Another essential component of Amazon’s economic model is its network of publishers. Frequently, blogs earn a commission for any referrals that result in a sale. This is the foundation of affiliate marketing and contributes to the larger Amazon ecosystem by driving traffic to its website.

Amazon’s Supply Chain

Given such a startling number of categories, let alone individual things, the question of where all these products originate arises. Inventory expenses, particularly for low-frequency commodities, are a factor in addition to storage and logistics. The following are the most popular sourcing models:
Amazon employs three ways for book fulfillment and a few other categories. The three approaches described below are typical of Amazon’s (albeit they are more complex than illustrated):

  • Standard inventory: only the most popular items are kept in their own fulfillment centers.
  • Just-in-time inventory: arrangements with producers (rather than wholesalers) to ship goods to Amazon or (depending on various conditions) directly to the customer when an order is received.
  • Third-party sellers: this is another example of inventory that is not owned by Amazon but is sold on Amazon Marketplace. These could be other professional vendors or users looking to sell gently used things. Unless they employ Fulfilment by Amazon and/or Shipping with Amazon services, the goods are usually housed and shipped by a third party.

Acquisitions by Amazon

Amazon has historically been a cautious buyer. Despite the historic Whole Foods acquisition ($13.7 billion), as well as a few smaller acquisitions such as Zappos ($1.2 billion in 2009) and smart doorbell firm Ring ($1.2 billion in 2018).

In general, Amazon has generally been significantly less focused on acquisitions than its tech-behemoth competitors. That appears to have changed. Aside from the fundamental Amazon business model, which began and continues to exist within the marketplace, there are now multiple business models.

What the Acquisitions Mean for Amazon’s Goals

Over the course of nearly two decades, the company has acquired or invested in at least 128 businesses from Paris to Dubai. Some of the largest are depicted in the infographic below.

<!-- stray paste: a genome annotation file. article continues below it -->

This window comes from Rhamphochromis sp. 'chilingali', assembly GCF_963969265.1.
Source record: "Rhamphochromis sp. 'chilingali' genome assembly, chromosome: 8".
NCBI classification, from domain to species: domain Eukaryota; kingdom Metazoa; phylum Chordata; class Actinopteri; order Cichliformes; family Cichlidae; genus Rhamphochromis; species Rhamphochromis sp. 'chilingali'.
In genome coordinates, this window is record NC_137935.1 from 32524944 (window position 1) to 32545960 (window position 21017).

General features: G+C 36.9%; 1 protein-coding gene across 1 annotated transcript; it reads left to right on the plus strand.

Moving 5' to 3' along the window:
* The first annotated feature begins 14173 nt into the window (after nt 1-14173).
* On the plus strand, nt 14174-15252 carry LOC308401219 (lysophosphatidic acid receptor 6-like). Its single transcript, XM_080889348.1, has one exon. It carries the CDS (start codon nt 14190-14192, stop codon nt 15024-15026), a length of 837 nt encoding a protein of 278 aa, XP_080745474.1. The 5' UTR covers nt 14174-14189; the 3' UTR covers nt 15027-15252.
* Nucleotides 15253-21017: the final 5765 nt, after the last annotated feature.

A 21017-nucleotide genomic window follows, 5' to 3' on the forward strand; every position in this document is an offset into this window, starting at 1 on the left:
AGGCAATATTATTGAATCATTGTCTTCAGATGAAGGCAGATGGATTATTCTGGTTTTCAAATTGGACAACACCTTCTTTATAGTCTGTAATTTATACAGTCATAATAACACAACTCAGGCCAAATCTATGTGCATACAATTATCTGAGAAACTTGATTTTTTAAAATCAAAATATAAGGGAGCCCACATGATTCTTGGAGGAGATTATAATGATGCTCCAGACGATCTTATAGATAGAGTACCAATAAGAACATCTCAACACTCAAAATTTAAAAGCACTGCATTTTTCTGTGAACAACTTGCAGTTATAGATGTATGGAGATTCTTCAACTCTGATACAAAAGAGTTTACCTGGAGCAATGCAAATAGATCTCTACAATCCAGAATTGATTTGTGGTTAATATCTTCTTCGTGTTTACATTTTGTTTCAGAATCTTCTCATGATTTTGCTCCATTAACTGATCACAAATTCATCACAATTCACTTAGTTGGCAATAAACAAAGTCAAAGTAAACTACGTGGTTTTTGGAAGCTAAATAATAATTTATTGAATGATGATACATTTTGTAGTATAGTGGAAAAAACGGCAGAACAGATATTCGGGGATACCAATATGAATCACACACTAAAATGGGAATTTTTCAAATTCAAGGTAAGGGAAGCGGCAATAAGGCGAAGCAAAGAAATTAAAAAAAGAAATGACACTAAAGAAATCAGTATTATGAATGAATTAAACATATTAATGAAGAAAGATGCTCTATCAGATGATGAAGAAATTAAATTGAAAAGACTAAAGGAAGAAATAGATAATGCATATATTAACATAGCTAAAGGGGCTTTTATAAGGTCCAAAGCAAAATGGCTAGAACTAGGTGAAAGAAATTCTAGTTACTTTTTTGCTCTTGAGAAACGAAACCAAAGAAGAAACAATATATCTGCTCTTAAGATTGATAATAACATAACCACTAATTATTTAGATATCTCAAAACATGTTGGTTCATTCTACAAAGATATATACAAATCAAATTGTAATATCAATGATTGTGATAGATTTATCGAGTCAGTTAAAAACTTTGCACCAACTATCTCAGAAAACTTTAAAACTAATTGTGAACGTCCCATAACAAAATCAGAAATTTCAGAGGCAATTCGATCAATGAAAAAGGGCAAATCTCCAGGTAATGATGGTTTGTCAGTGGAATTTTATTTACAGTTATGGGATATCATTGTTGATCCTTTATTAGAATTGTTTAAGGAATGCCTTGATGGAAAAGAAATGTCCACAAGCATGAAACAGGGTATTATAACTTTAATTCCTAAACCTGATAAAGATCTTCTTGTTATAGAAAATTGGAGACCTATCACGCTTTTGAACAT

Who Amazon Considers Competitors

Amazon describes its product and service competitive environment as intense. It sees the following as its primary competitors:

  • Retailers, publishers, vendors, distributors, manufacturers, and producers of the products we offer and sell to consumers and companies via physical, e-commerce, and omnichannel channels.
  • Publishers, producers, and distributors use various physical, digital, and interactive media and distribution methods.
  • Companies that offer e-commerce services include website creation and hosting, omnichannel sales, inventory management, supply chain management, advertising, fulfillment, customer service, and payment processing.
  • Companies that offer fulfillment and logistical services to themselves or third parties, either online or offline.
  • Web search engines, comparative shopping websites, social networks, web portals, and other online and app-based methods of discovering, using, or purchasing goods and services directly or in partnership with other shops.
  • Companies that offer information technology services or products, such as on-premises or cloud-based infrastructure, as well as other services.
  • Consumer electronics, telecommunications, and electronic device companies that design, manufacture, market, or sell their products.
  • Companies that offer groceries both online and in shops.

Based on this, we may identify the major themes: